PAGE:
Until the early 1990s, it took six separate, chemical reactions to make the painkiller and anti-inflammatory ibuprofen. Of the ingredients that went in, only about 40 percent were found in the final product. But in 1992, the chemical producer BHC Company started using a new way to produce the drug using only three steps, utilizing about 80 percent of the initial ingredients. Today, the innovation in ibuprofen is considered a classic example of green chemistry—a set of ideas that, for the past few decades, has driven attention to sustainability in the pharmaceutical industry.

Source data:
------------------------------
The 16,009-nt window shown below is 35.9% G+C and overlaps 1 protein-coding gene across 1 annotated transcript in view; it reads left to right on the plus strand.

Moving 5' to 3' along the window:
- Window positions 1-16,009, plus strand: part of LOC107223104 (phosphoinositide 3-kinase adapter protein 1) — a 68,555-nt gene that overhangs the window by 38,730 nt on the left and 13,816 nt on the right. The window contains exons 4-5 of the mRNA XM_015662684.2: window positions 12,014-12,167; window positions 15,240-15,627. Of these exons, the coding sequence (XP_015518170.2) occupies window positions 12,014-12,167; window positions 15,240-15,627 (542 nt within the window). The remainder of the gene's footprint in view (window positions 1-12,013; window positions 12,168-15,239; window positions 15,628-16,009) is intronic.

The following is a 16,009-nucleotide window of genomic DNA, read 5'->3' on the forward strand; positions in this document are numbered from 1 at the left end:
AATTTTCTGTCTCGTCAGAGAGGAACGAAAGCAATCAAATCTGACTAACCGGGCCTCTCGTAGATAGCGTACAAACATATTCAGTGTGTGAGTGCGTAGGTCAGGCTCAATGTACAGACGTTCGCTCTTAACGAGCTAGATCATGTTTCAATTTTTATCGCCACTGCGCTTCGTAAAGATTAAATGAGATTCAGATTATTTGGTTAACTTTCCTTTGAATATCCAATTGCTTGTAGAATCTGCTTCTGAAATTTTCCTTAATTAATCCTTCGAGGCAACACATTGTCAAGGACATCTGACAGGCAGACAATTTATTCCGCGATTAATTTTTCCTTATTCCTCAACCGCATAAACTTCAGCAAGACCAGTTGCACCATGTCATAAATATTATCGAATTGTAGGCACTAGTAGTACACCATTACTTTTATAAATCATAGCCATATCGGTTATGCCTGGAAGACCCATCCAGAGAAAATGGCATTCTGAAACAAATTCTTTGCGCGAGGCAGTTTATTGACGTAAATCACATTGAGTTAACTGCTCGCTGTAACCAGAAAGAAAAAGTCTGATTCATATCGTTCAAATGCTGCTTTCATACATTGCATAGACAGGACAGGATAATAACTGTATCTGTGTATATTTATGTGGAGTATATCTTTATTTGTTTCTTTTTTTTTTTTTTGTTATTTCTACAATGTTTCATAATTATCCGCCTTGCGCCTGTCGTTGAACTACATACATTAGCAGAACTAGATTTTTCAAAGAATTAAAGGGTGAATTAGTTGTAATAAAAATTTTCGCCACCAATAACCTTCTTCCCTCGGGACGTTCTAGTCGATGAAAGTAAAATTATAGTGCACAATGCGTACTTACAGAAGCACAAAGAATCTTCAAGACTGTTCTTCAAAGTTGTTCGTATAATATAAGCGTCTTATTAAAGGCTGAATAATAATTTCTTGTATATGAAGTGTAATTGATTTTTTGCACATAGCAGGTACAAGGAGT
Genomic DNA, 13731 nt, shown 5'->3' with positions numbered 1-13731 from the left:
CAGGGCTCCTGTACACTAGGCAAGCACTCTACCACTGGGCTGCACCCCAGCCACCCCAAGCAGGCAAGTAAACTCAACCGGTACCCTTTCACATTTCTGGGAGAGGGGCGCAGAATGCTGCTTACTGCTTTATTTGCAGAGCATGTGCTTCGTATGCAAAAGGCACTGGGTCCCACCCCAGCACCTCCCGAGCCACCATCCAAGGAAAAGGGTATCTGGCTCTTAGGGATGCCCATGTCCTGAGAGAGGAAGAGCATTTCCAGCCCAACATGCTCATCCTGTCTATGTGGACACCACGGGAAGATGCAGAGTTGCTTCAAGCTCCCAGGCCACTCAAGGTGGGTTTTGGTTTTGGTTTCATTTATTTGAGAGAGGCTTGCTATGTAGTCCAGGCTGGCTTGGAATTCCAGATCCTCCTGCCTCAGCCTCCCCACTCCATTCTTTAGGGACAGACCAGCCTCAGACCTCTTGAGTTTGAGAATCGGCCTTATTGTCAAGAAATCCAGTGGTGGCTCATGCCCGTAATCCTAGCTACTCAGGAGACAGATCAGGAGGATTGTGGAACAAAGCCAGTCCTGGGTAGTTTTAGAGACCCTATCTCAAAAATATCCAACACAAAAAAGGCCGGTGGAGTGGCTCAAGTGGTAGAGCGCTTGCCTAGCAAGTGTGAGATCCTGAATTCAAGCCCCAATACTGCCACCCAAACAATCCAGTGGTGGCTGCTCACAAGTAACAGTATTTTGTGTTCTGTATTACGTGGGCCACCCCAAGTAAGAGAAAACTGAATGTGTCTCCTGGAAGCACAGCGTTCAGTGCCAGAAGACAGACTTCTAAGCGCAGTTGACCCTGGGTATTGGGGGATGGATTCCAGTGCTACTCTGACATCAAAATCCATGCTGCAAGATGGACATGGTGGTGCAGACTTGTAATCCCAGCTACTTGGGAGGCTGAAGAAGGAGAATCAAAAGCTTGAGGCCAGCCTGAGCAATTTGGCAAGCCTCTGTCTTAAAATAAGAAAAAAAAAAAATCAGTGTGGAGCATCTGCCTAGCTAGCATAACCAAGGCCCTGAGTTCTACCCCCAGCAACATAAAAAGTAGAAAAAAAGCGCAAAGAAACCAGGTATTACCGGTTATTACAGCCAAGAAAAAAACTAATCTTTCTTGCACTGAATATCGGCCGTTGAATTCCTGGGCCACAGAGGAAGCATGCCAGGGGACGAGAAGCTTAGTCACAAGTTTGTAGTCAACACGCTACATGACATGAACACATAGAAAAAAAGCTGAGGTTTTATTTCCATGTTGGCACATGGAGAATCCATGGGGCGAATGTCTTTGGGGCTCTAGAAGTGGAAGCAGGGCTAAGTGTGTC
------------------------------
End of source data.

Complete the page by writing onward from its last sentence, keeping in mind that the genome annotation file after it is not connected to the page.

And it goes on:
“When you practice chemistry, you’re working with materials to transform them,” Audrey Moores, professor in the Centre for Green Chemistry and Catalysis at McGill University, told The Daily Beast. “You have a lot of material and you turn it into a little material.” Read more